So, when buying a gas station, some of the important factors to evaluate include:

  • The results of an environmental site assessment evaluating the environmental history of the gas station property and, if needed, a sampling and study of the underground property;
  • The need to have mandatory double-lined tanks;
  • State-specific laws concerning gas stations;
  • Lingering environmental litigation that the current owner may have been involved with.

Know the Risks of Gas Station Investment

Investing in any business carries multiple risks, but gas stations pose distinct risks. More than just about any industry, the success of your station depends on traffic. Know the long-term plans for the area you want to open in: is it going through a lot of construction? Long building projects could hurt your business by blocking access to your station.

The environmental history of the station is important (see above), but the future environment is more important. Do some research and make sure your location has double-walled tanks to keep leaks and environmental problems from shutting you down.

Do You Have a Gas Station Business Plan?

Putting together a business plan will give you focus and direction. It will also make setting up your gas station business easier. Think of the steps below as things to check off when you're starting out.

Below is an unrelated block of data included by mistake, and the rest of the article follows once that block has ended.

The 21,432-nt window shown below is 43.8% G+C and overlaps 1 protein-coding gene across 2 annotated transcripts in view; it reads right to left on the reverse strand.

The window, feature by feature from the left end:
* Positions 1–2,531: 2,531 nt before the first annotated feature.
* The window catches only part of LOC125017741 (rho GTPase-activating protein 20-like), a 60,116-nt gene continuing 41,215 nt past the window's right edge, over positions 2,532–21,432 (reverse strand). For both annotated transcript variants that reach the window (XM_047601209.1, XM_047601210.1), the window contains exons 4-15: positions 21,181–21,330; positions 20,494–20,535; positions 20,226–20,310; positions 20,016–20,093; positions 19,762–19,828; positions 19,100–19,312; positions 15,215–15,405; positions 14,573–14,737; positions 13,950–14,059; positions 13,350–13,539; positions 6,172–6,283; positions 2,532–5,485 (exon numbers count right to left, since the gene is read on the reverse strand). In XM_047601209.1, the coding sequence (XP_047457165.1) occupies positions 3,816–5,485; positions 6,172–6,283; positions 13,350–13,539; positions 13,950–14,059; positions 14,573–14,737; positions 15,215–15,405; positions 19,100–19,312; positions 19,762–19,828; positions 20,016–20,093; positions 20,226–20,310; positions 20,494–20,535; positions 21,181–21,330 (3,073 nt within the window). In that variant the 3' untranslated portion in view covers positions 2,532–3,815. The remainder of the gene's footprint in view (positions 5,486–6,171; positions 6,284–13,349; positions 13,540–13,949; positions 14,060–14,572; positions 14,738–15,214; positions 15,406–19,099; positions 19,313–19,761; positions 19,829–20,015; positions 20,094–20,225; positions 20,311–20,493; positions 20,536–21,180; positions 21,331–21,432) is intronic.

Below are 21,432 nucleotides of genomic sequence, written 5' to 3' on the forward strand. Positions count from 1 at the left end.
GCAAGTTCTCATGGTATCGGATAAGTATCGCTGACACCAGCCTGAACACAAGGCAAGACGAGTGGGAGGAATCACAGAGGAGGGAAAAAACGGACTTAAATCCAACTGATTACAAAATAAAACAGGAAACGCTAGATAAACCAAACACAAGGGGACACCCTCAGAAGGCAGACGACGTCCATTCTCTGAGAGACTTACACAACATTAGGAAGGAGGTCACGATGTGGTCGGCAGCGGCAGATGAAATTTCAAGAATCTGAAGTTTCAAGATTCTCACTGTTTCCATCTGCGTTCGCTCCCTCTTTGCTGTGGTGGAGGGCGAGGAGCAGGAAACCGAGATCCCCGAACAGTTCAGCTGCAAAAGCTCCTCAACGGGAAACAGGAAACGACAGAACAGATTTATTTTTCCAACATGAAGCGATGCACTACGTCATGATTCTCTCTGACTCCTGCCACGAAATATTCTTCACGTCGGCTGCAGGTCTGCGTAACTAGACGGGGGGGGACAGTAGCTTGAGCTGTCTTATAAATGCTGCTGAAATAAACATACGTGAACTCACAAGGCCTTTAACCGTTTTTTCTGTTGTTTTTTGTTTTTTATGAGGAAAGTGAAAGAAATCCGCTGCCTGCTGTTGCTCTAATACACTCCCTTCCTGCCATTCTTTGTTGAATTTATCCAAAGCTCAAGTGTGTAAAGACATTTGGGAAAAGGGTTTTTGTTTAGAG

• Know the Products and/or Services Your Gas Station Will Offer – This is the most important step of the process. You know you're going to sell gas. But what else? Are you going to have a convenience store? Are you going to offer mechanic services? Know what you can do and what you can't before anything else.
  • Set Up Who Is in Charge – Every business needs an organizational chart. This helps people know who they have to report to (or even what their jobs are).
  • Think About How Much Staff You Need – After deciding which titles go where, you need the people to staff your business. In your plan, consider the number of staff you need to operate, which shifts they'll break down into, and salary ranges.
  • Plan Your Advertising Strategies – Most gas stations are franchises, so you already have a brand people know. But, you still have to get YOUR business out there. Make a list of places you'd like to advertise and how much money you can spend. If you run an Arco, 76, or Shell, commercials are for the national audience. Think local.